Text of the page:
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Keeping children safe in education statutory guidance 2019

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On 2 September Keeping Children Safe in Education (KCSIE) 2019 came into force; it is available on GOV.UK here. This version replaces both KCSIE 2018 and the 'for information' version published on 26 June 2019.

The changes are of a largely factual and technical nature and include among other things, new content on serious violence, upskirting (now a criminal offence) and a link to the departmental advice supporting schools to teach pupils how to stay safe online, available here. A full breakdown of the changes are included at Annex H of the guidance.

Schools and colleges should note that since the publication of the 'for information'  version, a change has been made to ensure KCSIE is up to date. Paragraph 79 has been updated to include advice about the sharing of pupils' education data where the serious harm test is met.

Schools and colleges are reminded to have regard to Part 5 of the guidance, which was introduced for the first time in September 2018. It covers managing reports of child on child sexual violence and sexual harassment. Children can sexually abuse other children and it doesn't only happen in secondary schools; it can take place in primary schools too. Child on child sexual violence and sexual harassment exist in many forms, from calling someone sexualised names, flicking bra straps, lifting-up skirts, grabbing bottoms, breasts and genitalia to sexual assault and rape. Sexual violence and sexual harassment are not acceptable, it should never be tolerated and should never be seen as an inevitable part of growing up.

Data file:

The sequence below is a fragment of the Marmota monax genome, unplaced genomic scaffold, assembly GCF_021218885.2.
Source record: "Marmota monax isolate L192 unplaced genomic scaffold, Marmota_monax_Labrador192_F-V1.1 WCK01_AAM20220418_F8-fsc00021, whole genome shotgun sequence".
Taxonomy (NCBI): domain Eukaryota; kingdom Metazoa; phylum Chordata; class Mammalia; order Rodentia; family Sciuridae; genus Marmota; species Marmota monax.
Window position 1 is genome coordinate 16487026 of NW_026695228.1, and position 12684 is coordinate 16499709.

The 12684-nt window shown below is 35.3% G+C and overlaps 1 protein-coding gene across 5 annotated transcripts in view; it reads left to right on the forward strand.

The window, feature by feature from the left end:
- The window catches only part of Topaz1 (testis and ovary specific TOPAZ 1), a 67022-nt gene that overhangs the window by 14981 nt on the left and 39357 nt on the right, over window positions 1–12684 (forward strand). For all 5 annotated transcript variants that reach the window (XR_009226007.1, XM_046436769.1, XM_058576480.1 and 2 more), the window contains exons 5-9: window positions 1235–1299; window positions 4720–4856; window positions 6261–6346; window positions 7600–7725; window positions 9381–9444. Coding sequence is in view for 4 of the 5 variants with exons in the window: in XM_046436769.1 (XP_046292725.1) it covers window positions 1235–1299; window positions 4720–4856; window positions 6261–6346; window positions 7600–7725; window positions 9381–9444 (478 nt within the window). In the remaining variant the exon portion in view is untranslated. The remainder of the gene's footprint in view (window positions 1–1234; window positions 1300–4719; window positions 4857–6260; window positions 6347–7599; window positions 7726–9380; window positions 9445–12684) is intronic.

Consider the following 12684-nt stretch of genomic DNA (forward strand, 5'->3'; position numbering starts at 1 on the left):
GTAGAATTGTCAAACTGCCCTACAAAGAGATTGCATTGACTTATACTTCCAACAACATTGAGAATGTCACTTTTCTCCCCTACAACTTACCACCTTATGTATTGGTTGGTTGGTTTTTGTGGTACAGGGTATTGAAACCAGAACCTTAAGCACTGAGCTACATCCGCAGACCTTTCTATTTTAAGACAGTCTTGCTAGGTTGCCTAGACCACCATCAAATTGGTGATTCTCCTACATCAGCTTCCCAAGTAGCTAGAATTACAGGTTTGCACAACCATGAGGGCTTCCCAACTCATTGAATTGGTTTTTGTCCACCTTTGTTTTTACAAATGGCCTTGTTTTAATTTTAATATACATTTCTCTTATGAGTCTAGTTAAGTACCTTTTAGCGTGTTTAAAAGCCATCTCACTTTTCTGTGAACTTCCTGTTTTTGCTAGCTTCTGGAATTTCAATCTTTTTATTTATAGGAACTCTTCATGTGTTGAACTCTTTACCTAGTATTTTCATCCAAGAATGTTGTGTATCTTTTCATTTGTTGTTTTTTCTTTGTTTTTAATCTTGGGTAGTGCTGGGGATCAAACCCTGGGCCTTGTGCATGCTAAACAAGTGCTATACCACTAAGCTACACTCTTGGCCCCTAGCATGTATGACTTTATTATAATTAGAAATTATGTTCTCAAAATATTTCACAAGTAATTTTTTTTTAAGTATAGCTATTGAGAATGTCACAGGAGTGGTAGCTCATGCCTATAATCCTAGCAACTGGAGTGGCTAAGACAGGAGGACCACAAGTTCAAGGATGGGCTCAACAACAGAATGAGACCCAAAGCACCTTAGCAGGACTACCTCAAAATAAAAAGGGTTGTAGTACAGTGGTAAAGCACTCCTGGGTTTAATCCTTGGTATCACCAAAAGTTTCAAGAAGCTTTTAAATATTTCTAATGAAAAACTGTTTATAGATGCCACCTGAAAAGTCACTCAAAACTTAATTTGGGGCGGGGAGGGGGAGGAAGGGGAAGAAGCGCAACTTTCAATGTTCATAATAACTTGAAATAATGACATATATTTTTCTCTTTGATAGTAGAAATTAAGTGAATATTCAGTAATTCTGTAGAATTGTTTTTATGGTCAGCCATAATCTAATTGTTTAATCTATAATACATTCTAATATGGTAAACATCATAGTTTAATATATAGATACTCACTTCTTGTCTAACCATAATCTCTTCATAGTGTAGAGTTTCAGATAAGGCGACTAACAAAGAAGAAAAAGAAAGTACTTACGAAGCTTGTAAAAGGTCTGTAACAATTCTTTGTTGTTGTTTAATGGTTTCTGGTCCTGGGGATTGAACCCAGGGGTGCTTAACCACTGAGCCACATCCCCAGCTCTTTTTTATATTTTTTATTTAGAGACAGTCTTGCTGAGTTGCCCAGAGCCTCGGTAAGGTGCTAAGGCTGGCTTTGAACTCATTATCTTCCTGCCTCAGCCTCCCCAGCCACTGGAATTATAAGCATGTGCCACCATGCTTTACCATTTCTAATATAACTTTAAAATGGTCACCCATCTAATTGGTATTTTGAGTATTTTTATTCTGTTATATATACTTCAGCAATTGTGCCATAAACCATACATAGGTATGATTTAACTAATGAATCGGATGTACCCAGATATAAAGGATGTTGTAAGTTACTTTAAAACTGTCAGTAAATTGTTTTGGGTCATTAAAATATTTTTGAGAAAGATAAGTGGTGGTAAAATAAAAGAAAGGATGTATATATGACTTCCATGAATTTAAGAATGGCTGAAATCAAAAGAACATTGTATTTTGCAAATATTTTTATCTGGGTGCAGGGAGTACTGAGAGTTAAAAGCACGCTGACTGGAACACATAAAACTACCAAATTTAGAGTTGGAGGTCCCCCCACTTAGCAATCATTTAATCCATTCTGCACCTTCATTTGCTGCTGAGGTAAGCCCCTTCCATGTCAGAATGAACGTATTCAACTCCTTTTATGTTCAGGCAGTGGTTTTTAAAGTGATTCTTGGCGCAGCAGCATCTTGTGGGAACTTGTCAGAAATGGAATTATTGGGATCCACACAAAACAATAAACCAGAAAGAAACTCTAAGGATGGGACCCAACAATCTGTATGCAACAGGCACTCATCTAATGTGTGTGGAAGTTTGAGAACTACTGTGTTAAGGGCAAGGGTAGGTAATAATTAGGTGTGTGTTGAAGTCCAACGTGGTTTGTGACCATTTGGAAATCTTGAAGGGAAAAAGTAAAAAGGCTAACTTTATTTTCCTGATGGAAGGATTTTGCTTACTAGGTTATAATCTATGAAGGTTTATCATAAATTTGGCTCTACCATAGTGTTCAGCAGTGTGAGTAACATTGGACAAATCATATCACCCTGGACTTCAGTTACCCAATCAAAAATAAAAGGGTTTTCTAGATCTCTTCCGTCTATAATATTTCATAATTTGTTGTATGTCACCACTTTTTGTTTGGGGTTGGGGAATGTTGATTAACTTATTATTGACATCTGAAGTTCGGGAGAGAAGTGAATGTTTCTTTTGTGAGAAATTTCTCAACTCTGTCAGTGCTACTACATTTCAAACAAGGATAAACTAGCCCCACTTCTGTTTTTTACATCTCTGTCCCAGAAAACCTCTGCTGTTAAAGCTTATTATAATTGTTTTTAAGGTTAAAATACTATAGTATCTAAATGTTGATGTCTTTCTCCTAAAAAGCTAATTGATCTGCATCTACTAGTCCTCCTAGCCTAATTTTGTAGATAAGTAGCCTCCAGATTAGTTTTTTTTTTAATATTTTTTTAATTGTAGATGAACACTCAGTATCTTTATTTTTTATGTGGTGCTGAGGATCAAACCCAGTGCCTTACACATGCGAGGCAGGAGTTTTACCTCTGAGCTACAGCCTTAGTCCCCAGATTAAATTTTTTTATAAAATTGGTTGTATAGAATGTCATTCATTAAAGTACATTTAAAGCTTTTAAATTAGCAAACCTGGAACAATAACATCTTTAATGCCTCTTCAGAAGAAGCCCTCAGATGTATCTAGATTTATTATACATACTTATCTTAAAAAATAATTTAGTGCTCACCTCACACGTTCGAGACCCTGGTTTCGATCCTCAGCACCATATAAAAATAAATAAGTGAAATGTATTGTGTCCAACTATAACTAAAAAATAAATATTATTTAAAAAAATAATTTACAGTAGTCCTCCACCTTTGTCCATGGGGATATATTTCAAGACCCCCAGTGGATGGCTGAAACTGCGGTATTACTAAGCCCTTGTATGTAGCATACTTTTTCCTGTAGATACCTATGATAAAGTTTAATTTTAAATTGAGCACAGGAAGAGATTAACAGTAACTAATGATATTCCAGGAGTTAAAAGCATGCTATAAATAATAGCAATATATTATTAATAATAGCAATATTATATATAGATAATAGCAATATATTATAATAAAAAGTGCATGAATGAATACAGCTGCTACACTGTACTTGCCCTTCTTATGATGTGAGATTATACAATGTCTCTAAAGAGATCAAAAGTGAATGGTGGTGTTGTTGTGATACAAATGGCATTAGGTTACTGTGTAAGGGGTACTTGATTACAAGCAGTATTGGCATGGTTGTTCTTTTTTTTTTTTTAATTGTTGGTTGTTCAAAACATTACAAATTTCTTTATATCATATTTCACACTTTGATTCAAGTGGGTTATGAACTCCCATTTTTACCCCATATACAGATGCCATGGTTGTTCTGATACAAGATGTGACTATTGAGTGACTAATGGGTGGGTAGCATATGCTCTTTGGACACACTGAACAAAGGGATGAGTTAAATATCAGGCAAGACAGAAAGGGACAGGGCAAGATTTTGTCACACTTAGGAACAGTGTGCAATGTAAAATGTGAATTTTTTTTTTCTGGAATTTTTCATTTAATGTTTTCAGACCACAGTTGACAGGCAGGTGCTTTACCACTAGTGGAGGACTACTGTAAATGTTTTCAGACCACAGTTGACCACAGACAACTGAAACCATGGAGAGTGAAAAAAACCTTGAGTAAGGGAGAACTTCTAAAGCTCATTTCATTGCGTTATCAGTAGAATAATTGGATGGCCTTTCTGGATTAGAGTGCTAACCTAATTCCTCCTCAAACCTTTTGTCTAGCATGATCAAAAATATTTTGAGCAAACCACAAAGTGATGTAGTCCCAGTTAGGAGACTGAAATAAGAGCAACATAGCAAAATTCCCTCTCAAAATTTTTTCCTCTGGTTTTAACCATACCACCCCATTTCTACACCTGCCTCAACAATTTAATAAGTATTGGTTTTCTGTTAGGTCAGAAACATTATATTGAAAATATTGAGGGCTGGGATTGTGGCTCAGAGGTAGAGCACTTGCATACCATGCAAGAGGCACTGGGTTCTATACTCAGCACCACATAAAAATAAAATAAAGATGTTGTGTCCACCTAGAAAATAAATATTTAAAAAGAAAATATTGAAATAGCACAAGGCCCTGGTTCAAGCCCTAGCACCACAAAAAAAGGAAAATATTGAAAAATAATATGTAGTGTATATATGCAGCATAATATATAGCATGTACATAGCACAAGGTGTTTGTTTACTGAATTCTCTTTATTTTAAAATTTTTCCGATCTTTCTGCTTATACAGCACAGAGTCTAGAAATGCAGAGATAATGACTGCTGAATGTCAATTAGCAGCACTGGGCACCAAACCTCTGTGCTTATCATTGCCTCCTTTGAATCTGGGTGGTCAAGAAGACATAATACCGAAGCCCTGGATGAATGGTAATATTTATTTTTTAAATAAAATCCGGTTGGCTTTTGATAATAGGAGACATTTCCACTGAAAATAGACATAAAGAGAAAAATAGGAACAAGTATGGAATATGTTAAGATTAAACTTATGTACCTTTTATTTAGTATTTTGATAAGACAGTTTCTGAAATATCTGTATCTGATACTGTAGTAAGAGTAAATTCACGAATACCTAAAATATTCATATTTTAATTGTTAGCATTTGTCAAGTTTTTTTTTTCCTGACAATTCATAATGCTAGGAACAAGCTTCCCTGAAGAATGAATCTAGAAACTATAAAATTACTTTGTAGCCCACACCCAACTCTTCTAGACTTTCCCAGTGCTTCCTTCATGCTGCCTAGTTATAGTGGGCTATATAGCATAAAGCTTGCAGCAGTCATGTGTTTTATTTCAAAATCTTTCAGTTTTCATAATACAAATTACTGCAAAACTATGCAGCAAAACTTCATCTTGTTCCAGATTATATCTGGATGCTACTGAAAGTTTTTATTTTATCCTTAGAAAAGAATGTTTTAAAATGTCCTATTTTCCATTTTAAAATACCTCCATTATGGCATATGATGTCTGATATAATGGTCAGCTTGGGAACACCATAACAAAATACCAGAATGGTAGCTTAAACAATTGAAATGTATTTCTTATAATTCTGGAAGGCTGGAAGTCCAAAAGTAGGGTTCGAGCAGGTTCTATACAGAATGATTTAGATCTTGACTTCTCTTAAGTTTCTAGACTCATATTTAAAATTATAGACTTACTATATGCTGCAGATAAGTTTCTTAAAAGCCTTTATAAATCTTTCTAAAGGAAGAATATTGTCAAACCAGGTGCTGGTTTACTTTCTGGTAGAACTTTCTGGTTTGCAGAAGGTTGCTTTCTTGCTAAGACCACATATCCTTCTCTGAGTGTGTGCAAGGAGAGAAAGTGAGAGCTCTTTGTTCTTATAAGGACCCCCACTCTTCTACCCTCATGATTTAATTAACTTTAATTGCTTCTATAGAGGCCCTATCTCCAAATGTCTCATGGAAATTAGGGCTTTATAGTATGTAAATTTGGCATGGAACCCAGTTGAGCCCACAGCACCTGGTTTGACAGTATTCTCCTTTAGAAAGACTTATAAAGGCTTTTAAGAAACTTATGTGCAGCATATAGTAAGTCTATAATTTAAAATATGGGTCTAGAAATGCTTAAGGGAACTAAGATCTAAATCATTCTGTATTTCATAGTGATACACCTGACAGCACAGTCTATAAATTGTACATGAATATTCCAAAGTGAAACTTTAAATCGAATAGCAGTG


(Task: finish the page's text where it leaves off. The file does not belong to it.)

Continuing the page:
Detailed advice to support schools and colleges understand, prevent and respond to reports of child on child sexual violence and sexual harassment is available here.

NAHT's guidance on KCSIE looks at some of the key changes and explains what school leaders must now do to comply with the statutory guidance. At the end of our examination of the changes, we include a keeping children safe in education action plan for you to follow.

First published 13 September 2019